Lifestyle & Belief

Wanderlust: Behold the Peruvian butt pad


The wax figure of Jennifer Lopez is unveiled on May 21, 2003 at Madame Tussauds, London.


Bruno Vincent

Editor's note: Wanderlust is a regular GlobalPost series on global sex and relationship issues written by Iva Skoch, who is now traveling the world writing a book on the subject.

LIMA, Peru — Of the many items one can purchase at the Feria Dominical market in Lima — alpaca wool sweaters, bootleg DVDs or tea bags made from coca leaves — it’s the underwear table that buzzes with activity on Sundays.

Jose Vargas, a shopkeeper, noticed my perplexed look as I picked up a pair of frilly undergarments with padding on the back.

He eagerly explained the benefits. “For woman with small, how you say…”

He points to his butt cheeks and places the panties over them. “Now you’ll be like JLo,” he said.

Then he hinted I should seriously consider getting a pair.

Padded panties have been a common household item in Peru and elsewhere in Latin America for decades, at least as long as padded bras have been popular in the United States. Both work on a similar gravity-defying principle: they provide a lifting function and a pocket to insert a bit (or a lot) of padding to create an illusion of curves in places where curves are culturally mandated.

According to Vargas, it used to be that Western tourists would laugh at padded panties because they couldn’t understand why somebody would want their butt to look bigger. “Now, tourists buy them, too,” he said, suggesting that Westerners finally came to their senses and realized what Peruvians have always known — that a big bubble butt is beautiful.

As padded panties slowly make their entry into U.S. shops and websites, experts claim the global emergence of curvy Latina divas such as JLo, Shakira or Eva Mendez heralds a new archetype of beauty. Women around the world are emulating these bulbous celebrity behinds, taking their own gluetus to the maximus — first with padding, then with surgery.

In the U.S., buttocks augmentation is still a relatively uncommon type of plastic surgery — although growing in popularity in recent years — but in South America, gluteal implants have been one of the more popular procedures for decades.

According to Nikky Sanchez of Femilife, a clinic in Lima specializing in “feminization” surgeries, buttock augmentation is the third most requested body alteration in Peru, after breast augmentation and liposuction.

During international plastic surgery conferences, it is mainly South American surgeons who lecture on buttocks augmentation because they have the most experience. Not surprisingly, the inventor of the most popular buttocks implant used by U.S. surgeons is also a South American, Dr. Jorge Hidalgo from Peru, who has clinics in Lima and Miami.

The Hidalgo elastometer gluteal implant is round, and formed by a silicone elastomer envelope filled with silicone elastomer. It comes in three basic sizes: 250, 290 and 340 cc (cubic centemeters). “It’s like rubber, solid but soft,” Hidalgo says of his invention.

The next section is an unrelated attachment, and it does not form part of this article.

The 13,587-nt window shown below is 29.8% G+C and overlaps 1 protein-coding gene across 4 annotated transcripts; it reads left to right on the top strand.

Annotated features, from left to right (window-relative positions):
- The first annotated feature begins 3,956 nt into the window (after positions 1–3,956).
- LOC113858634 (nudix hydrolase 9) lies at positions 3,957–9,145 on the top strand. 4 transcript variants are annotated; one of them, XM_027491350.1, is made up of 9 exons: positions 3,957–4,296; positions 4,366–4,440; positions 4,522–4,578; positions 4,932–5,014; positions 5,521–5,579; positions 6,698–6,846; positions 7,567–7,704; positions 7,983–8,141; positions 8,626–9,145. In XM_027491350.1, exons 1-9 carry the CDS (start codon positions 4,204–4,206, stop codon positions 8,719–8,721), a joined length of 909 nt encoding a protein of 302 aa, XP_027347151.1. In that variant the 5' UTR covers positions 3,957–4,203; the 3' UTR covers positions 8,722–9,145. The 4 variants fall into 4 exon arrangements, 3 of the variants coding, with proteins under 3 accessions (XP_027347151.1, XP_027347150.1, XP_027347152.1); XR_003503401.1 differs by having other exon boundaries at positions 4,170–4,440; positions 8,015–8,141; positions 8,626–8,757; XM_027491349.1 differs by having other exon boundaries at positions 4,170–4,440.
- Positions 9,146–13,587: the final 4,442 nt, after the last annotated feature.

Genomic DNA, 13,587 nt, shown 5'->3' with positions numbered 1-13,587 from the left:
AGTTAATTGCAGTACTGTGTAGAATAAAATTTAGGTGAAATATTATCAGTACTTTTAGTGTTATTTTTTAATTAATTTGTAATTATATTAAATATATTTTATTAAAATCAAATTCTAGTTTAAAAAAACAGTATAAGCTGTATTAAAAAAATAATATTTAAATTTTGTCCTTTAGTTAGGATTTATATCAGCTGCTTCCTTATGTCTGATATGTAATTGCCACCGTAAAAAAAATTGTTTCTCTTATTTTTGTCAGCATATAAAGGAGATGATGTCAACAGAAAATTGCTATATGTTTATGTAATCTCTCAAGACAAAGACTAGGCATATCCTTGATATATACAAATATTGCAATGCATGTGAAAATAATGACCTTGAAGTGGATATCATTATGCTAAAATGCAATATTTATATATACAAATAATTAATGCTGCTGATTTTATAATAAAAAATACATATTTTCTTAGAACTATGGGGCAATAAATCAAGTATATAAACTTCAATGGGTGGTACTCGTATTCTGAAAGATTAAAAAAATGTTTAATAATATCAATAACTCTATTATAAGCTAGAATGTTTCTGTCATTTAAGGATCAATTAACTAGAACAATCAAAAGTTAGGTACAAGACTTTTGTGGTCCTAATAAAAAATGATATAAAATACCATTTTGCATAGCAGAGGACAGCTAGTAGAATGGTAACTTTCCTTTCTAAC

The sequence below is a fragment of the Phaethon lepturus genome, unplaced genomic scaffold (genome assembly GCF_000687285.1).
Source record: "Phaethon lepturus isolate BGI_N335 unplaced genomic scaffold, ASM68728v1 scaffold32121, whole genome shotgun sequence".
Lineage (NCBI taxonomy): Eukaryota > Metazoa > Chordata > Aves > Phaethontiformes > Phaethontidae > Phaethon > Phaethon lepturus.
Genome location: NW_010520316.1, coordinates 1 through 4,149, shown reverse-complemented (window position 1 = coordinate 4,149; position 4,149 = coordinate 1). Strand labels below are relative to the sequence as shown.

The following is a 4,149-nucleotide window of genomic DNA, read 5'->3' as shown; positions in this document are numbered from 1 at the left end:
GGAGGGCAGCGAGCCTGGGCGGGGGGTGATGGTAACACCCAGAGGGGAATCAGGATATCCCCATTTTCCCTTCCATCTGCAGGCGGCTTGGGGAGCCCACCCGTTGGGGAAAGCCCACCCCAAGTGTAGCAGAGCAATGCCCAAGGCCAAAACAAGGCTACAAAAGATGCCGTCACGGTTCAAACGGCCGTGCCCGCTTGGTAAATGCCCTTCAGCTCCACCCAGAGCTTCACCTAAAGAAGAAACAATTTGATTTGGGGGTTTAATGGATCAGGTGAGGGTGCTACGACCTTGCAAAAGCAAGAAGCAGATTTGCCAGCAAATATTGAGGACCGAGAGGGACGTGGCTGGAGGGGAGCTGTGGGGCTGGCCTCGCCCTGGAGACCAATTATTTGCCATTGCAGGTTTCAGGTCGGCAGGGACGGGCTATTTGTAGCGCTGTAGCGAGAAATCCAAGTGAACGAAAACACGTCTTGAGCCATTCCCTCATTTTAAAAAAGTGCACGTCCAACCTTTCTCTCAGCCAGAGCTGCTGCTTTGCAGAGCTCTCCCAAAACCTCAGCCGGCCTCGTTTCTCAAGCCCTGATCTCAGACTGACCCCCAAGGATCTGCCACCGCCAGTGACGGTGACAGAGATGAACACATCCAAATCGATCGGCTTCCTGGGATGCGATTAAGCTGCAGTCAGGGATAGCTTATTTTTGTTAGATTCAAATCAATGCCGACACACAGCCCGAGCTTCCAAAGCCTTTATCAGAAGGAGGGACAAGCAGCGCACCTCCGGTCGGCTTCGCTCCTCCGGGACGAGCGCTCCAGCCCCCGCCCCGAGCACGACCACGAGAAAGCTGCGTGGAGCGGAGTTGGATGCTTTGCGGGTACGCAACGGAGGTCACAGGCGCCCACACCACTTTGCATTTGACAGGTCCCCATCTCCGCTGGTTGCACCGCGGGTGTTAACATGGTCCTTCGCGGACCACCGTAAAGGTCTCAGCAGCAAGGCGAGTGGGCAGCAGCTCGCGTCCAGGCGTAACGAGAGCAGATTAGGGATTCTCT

He uses his own implants for the surgeries he performs in Miami. For his surgeries in Peru, however, he prefers silicone gel implants, invented by Argentinian plastic surgeon Jose Robles in the early 1980s. Silicone gel implants are not FDA-approved for buttocks augmentation in the U.S., which is one of the reasons foreigners flock to places like Peru, Argentina, Brazil or Panama for their surgeries. The other reason is cheaper medical care.

George Adams, an Australian from Nip and Tuck Solutions, a medical tourism company based in Panama, estimates the difference in cost for a buttocks augmentation surgery between Peru and U.S. at about $9,000. But he says butt augmentation is a cultural phenomenon and, as a result, he isn’t seeing a huge influx of Westerners requesting the procedure.

“Men in South America like their women with a big butt, like JLo,” he said, whereas in Australia and other countries where “fit and slim” is the valued body type, the “big bottom is not such an attractive item in comparison to the neat and tidy butt.”

But others say that with ethnic diversification of popular female images, the era of the “neat and tidy butt” might be over. At least among plastic surgeons, it is said that JLo is doing for the rear end what Pamela Anderson has done for the front end.

Douglas Senderoff, a plastic surgeon in New York City, isn’t sure what exactly is fuelling the sudden popularity of buttocks augmentation surgery in the U.S., but he also speculates it’s the “JLo effect.” He has done over 200 such surgeries and lately has been performing 10 a month. Most of his patients are Hispanic women between 20 and 40 years old, who apparently all agreed that not being able to sit directly on their buttocks for at least three weeks following the surgery is a good tradeoff for having a more shapely bum.

“In the U.S., it’s been about breasts, is it going to be about butt now? I don’t know. Styles change,” he said.

His first encounter with buttocks augmentation surgery was during a trip to Peru in 1997. By that time, South American plastic surgeons routinely augmented the gluteal area in an attempt to meet the demands of a buttocks-conscience culture. It wasn’t until years later that buttock implants became popular in the U.S.

Although the implants he is allowed to use in the U.S. are different than the gel-filled devices found in Peru and other countries of South America, they have their advantages.

“They are firmer. And they don’t leak,” he said.

Because if they start leaking it can be a real pain in the, well, you know.